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CLARA COPELAND BELL

[Clara Bell]

Born in 1898 in Hill County, Clara was the first born child of a young farming couple, John and Cassie Copeland. She was one of eight siblings; 5 boys and 3 girls.

As a young woman, Clara attended a dance and met a handsome young man; Herman Bell. They soon fell in love and married August 5, 1922 in Goree, TX. Shortly after they married, the Copeland family and the happy couple moved to an area between Halfway and Olton to farm. Later the couple had 2 lovely daughters, Kathy and Wilma.

By 1948, the Bell’s moved to Plainview to stay. There Clara was a dutiful housewife and field worker while Herman made a living as a carpenter. Her daughter, Kathy, remembers that she and her sister often worked in the fields chopping cotton with their mother. When not working in the fields and tending to her family, Clara sewed for the public and did a lot of hand work. Even though Clara and Herman worked hard, they did take time to “smell the roses.” They both loved to go fishing. Often two couples from their church would join them during these leisure moments.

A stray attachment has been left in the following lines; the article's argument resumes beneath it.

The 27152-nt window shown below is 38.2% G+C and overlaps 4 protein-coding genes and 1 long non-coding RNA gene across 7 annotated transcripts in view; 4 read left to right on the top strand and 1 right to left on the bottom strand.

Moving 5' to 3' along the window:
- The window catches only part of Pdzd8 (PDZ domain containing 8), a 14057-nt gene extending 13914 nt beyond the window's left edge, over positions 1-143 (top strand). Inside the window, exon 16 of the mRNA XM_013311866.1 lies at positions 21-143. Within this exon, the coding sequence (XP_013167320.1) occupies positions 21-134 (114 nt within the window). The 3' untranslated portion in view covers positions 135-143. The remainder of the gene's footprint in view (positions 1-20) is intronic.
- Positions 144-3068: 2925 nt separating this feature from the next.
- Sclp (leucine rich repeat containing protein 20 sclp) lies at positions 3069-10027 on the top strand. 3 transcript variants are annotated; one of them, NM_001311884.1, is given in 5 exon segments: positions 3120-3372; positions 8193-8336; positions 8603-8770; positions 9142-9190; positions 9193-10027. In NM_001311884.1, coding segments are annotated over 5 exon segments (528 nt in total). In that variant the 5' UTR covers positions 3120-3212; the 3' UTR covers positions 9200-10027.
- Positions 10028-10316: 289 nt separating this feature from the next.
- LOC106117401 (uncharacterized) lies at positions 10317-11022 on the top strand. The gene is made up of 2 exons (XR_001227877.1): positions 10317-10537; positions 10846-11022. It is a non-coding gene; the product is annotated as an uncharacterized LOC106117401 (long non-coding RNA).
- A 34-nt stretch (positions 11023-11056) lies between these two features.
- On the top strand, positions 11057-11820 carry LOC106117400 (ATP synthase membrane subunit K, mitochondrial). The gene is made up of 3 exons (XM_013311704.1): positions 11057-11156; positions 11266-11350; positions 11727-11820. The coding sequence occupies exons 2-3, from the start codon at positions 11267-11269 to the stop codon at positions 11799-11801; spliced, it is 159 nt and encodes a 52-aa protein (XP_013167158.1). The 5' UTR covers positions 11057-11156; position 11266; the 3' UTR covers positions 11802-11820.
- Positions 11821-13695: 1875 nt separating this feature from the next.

Clara was an active member of a Home Demonstration Club where she knitted and crocheted for servicemen in World War II. Kathy tells us that her mother was always ready to lend a helping hand to others. She laughed when she called her mother, at age 95, helping get baskets together “for the elderly.”Clara was also a devoted member of the Baptist church. She taught Sunday school for 50 years, most recently at the College Heights Baptist Church.

Clara thinks the world of her family and they of her. When she turned a 100, she made dollies for all of her grandchildren. She has also made many beautiful afghans for her family through the years. She currently has 5 grandchildren, 6 great grandchildren and 3 great great grandchildren. Clara is especially proud of the fact that she and one of her great grand children were born on the same day.


[Copeland Kids]

Clara and two of her younger siblings

[Clara and Herman]

Clara and Herman during their younger days

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